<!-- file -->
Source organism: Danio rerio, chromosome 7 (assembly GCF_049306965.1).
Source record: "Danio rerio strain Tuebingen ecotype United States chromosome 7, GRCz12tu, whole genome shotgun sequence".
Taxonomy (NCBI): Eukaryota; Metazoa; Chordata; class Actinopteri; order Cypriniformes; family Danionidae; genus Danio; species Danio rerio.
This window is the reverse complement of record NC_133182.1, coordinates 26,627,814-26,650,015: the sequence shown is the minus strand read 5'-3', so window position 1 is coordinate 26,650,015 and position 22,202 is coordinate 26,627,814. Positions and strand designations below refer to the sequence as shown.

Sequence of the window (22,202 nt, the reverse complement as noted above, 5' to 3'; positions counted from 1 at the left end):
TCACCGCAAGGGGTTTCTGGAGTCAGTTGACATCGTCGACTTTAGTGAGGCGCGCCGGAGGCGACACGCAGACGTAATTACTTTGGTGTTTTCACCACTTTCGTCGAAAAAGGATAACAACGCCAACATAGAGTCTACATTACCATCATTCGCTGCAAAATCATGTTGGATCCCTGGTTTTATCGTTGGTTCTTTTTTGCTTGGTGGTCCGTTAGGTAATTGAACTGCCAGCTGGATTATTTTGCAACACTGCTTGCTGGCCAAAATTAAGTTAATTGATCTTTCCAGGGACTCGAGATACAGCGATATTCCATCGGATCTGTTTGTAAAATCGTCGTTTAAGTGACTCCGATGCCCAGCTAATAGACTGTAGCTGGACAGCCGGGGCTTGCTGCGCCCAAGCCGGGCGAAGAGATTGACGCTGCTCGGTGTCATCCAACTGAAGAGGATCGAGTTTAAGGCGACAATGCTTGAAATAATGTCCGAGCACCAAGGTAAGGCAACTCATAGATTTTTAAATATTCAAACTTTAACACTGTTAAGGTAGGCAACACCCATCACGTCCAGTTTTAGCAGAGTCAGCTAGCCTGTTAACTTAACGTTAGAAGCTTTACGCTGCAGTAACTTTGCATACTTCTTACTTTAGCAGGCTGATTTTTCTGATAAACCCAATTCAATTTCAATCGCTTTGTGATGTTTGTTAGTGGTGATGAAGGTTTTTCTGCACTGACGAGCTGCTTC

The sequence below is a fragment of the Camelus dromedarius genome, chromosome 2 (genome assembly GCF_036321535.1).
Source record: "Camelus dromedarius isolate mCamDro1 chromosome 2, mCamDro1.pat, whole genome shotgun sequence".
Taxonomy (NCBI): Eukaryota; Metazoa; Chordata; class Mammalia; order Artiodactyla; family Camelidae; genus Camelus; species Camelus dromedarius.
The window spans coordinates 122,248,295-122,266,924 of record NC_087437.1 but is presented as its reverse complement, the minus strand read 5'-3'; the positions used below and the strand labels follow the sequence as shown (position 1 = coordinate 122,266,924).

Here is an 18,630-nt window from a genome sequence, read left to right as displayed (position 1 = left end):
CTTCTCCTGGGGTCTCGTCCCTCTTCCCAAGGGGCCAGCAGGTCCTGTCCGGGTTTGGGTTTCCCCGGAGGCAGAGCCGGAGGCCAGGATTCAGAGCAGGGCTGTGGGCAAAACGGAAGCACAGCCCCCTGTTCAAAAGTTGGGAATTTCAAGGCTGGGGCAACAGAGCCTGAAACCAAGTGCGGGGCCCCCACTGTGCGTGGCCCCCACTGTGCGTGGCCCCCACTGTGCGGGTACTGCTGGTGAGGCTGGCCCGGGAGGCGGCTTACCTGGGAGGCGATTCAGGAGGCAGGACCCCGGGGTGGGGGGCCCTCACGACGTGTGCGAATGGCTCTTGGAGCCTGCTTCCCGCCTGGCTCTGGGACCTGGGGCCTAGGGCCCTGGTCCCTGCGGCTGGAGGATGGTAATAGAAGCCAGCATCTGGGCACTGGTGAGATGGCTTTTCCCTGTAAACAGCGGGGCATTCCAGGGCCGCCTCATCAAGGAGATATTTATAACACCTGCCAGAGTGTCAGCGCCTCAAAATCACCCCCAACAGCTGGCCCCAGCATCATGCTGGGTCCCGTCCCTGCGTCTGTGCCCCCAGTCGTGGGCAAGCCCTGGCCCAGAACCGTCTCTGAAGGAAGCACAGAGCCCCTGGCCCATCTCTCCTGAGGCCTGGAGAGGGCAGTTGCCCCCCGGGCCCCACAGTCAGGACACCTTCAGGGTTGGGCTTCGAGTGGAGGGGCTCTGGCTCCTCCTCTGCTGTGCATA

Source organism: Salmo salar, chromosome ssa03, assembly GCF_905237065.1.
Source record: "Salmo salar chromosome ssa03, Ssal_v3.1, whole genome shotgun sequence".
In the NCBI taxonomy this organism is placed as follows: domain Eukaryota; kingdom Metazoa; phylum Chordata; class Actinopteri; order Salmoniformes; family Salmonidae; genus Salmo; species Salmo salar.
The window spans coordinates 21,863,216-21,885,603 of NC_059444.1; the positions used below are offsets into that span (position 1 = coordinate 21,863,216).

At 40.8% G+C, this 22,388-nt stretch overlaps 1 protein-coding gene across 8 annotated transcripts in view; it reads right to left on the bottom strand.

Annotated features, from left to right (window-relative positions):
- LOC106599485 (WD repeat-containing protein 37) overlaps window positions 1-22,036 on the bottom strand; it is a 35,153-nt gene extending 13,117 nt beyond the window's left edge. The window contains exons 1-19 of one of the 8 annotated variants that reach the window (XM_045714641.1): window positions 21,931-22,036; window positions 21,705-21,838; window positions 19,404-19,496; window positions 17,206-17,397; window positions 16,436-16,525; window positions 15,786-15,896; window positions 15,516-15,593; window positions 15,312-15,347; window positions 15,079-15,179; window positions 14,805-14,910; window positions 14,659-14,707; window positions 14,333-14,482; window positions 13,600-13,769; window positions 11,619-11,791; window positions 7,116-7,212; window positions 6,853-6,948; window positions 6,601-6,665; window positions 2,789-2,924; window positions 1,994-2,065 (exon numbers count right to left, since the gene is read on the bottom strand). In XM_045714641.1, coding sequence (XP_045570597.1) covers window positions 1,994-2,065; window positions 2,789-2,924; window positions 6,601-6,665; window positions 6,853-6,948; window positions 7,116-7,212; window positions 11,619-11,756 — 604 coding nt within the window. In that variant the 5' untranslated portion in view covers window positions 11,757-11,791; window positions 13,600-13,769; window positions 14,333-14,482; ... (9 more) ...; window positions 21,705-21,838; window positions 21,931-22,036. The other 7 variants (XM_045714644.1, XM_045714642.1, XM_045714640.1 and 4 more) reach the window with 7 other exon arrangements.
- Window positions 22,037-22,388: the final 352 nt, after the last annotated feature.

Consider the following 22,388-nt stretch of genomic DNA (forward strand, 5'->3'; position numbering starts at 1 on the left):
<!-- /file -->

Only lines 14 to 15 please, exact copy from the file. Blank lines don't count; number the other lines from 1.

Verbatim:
Source record: "Salmo salar chromosome ssa03, Ssal_v3.1, whole genome shotgun sequence".
In the NCBI taxonomy this organism is placed as follows: domain Eukaryota; kingdom Metazoa; phylum Chordata; class Actinopteri; order Salmoniformes; family Salmonidae; genus Salmo; species Salmo salar.